The road to recovery hasn't been smooth, but the Bullets finally seem to have overcome their injury problems enough to begin playing again like the team that was one of the NBA's best in early January.
And thanks to the unexpected development of Kevin Grevey over the last fourth of the season, a good case can be made for those who believe they presently are as strong as the team coach Dick Motto called "an elite club" before the season.
Grevey, who has put together back-to-back games of 29 and 32 points, is not nearly as polished or as experienced at guard as the injured Phil Chenier. Nor has he proven himself as a down-the-stretch pressure shooter, a Chenier specialty.
But he is bigger and stronger and rebounds better than Chenier. And lately he has been almost as deadly as marksman. He also has shown consistency, hitting for at least 15 points in 16 of the past 19 games while averaging 20.7 points.
Before Chenier (14.1 average) was sidelined in early January with back problems, he and Grevey were combining for 25 points a game at the big guard spot. In the last 19 games, Grevey and Charles Johnson have averaged 28 points.
When Motta made his preseason statement, Grevey was still a forward and not counted on to produce much this season; Wes Unseld was expected to play no more than 30 minutes a game and even Motta wasn't certain how well Elvin Hayes and Bob Dandridge would get along.
Now Grevey is fast becoming an established NBA guard, Unseld is pulldown 15 rebounds a game over the last 20 contests while averaging almost 40 minutes, and Dandridge and Hayes rival Philadelphia's Julius Erving and George McGinnis as the league's best forward duo.
And Mitch Kupchak, who again is diving on the floor like the Kamikaze Kid, has supplied the extra zip the team was lacking. He also has scored 22 points in each of the last two games and says his sore thumb is feeling stronger every time out.
Hayes, in particular, has adapted so well to his share-the-scoring role that he may be playing the best basketball of any big man in the league.
In the last 14 games, he has averaged 25 points and 14 rebounds, including a 22-point, 27-rebound, 11-blocked-shot display against Detroit Friday that might have been his best game of the season. The 11 blocked shots were a personal high for the 10-year veteran and a club record.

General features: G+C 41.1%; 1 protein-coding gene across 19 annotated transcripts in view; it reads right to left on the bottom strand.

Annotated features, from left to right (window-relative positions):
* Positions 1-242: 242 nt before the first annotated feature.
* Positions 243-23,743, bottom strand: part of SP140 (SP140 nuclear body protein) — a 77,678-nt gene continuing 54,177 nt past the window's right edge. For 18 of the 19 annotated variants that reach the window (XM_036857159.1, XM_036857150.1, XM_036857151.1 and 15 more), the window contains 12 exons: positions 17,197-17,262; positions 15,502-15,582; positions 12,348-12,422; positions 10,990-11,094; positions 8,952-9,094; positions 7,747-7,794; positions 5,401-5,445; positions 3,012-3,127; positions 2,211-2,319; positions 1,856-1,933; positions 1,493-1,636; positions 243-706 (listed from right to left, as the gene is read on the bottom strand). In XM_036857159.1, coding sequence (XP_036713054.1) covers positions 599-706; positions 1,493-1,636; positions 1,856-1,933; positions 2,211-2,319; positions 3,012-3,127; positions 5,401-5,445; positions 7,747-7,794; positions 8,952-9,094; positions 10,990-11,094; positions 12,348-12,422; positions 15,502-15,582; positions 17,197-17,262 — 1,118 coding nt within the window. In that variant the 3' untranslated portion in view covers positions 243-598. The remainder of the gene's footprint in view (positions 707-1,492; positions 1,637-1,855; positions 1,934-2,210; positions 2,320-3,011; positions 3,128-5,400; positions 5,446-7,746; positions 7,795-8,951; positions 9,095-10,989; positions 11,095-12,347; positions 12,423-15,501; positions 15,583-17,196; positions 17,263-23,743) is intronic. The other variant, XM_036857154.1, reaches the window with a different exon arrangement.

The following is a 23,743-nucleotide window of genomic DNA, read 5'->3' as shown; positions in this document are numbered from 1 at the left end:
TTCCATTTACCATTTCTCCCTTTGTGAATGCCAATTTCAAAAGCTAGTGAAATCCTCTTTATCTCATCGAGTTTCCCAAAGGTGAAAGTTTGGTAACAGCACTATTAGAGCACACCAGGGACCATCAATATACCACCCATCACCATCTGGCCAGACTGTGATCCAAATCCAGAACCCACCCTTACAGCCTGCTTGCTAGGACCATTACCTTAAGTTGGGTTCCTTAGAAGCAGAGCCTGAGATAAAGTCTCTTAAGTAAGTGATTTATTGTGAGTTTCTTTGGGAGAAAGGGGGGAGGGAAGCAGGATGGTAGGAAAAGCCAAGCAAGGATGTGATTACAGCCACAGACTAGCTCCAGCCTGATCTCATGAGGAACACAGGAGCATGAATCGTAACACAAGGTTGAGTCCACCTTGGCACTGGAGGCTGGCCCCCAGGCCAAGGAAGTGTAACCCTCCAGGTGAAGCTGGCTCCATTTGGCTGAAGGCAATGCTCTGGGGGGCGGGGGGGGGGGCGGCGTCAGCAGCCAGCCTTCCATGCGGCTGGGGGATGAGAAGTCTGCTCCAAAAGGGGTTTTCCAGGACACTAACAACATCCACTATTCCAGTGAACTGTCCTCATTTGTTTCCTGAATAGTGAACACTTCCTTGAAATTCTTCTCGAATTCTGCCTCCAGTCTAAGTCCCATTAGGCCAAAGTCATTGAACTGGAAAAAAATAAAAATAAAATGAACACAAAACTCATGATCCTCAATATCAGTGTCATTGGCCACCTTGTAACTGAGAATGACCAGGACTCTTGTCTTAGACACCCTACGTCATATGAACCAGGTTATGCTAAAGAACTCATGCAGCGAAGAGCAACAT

The Bullets have finally returned to the kind of basketball Motta likes. They are overpowering teams inside, dominating the boards and running when they can.And now Grevey is supplying the outside shooting that needed to keep opponents from sagging on them.
Grevey's progress, a sooner-than-expected return by Kupchak and a heavy load of recent home games have combined to shake the Bullets out of their February doldrums. Their comeback was climaxed against Detroit, when they overwhelmed the Pistons, 124-108, for their second road win in the last 15 tries.
As long as Grevey or Johnson can hit consistently from the outside to take the pressure off the inside men. Motta feels his club will continue winning. And he is even getting some welcomed help from the NBA schedule maker, who usually is hardly a hero among league teams this time of the season.
After today's 1:45 p.m. game with Houston in Capital Centre, the Bullets won't play again until Friday, when they meet the Rockets again this time in Houston.
"The break should allow some of the injuries to heal and it also will give people like Elvin Hayes and Wes Unseld some rest." said Motta. "They've been playing a lot of minutes lately and I don't want to wear them out."
By Friday, Motta hopes that Larry Wright, who is troubled by a sprained wrist, will be healthy. And the rest should benefit Tom Henderson's chronic sprained ankle and Unseld's ailing kness and back.
Unseld developed back spasms against Detroit, but said he should be able to play today. Wright probably will be held out until Friday.
"The pieces are starting to fit together," said Grevey. "Everyone feels good about how we are playing. Our excuse days are over."